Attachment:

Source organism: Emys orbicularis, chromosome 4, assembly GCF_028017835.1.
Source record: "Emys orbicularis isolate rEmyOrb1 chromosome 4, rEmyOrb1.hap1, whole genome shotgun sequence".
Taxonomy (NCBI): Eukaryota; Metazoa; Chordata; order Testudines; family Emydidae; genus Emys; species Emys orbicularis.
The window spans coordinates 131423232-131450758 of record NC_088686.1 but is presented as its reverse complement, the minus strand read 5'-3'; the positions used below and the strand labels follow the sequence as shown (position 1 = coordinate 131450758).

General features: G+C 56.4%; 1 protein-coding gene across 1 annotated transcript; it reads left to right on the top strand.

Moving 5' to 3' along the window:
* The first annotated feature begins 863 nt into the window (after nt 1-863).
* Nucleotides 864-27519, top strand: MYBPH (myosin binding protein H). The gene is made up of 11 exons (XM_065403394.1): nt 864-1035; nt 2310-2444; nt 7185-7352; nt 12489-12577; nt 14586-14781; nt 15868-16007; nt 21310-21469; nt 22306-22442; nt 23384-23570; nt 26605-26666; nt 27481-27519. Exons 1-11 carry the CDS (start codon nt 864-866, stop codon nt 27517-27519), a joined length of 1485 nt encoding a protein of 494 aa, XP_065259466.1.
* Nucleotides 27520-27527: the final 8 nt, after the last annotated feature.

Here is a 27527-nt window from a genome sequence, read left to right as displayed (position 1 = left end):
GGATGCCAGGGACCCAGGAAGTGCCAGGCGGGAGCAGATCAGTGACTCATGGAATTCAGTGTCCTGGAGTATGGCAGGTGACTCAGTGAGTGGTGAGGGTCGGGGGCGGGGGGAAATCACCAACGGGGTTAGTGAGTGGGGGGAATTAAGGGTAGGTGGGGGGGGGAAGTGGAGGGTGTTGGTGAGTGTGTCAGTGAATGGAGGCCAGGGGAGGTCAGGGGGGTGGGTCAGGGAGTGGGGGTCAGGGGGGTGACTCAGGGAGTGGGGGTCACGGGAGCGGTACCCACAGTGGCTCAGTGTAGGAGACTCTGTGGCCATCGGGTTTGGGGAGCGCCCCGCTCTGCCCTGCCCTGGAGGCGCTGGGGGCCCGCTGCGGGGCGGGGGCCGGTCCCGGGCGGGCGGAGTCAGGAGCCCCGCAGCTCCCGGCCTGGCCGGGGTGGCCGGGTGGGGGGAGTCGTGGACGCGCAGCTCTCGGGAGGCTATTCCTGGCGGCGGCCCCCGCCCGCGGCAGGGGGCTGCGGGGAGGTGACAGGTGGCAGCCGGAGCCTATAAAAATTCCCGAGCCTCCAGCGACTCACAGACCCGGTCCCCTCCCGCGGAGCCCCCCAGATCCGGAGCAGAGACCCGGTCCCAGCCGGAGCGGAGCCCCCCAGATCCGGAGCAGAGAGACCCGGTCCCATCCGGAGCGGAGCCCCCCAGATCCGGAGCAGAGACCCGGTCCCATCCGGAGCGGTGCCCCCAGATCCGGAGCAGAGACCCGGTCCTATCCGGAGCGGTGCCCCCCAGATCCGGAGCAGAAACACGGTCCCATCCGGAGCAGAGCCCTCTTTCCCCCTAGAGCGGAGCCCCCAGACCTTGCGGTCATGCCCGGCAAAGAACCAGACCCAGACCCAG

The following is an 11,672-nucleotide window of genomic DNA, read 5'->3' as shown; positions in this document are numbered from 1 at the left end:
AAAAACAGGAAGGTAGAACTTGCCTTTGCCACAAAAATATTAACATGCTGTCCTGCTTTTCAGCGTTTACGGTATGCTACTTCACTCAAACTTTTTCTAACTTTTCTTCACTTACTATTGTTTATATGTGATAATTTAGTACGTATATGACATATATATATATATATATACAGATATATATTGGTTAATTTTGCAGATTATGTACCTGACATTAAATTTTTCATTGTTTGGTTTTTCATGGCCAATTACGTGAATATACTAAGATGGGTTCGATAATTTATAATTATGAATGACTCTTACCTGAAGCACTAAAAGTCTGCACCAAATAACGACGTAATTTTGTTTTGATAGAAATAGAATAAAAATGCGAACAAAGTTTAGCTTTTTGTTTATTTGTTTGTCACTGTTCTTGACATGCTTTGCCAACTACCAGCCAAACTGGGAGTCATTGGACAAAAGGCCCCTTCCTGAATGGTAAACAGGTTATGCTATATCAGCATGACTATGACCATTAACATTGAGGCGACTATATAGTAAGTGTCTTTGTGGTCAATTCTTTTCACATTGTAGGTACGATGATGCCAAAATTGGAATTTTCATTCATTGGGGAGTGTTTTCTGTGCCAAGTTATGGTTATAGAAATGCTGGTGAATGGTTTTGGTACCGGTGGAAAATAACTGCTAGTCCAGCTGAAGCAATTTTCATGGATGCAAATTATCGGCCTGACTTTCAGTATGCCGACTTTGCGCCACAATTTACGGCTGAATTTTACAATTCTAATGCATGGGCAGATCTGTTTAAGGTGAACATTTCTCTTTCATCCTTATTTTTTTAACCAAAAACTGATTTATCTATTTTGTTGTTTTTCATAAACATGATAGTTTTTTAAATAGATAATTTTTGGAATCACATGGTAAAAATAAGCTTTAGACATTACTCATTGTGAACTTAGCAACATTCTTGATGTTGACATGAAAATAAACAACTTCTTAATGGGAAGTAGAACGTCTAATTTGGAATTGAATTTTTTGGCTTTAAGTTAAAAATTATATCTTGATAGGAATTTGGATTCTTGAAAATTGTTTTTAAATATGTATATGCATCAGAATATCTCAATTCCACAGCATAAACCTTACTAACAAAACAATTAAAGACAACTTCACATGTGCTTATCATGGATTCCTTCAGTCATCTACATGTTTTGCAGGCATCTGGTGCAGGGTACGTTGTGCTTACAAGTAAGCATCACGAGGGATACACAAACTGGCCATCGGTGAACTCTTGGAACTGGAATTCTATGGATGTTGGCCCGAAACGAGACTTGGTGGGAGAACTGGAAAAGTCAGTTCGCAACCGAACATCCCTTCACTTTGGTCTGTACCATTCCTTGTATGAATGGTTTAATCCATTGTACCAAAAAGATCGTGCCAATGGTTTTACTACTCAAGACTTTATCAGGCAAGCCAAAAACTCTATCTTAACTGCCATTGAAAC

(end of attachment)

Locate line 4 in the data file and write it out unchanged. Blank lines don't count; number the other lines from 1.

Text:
The window spans coordinates 131423232-131450758 of record NC_088686.1 but is presented as its reverse complement, the minus strand read 5'-3'; the positions used below and the strand labels follow the sequence as shown (position 1 = coordinate 131450758).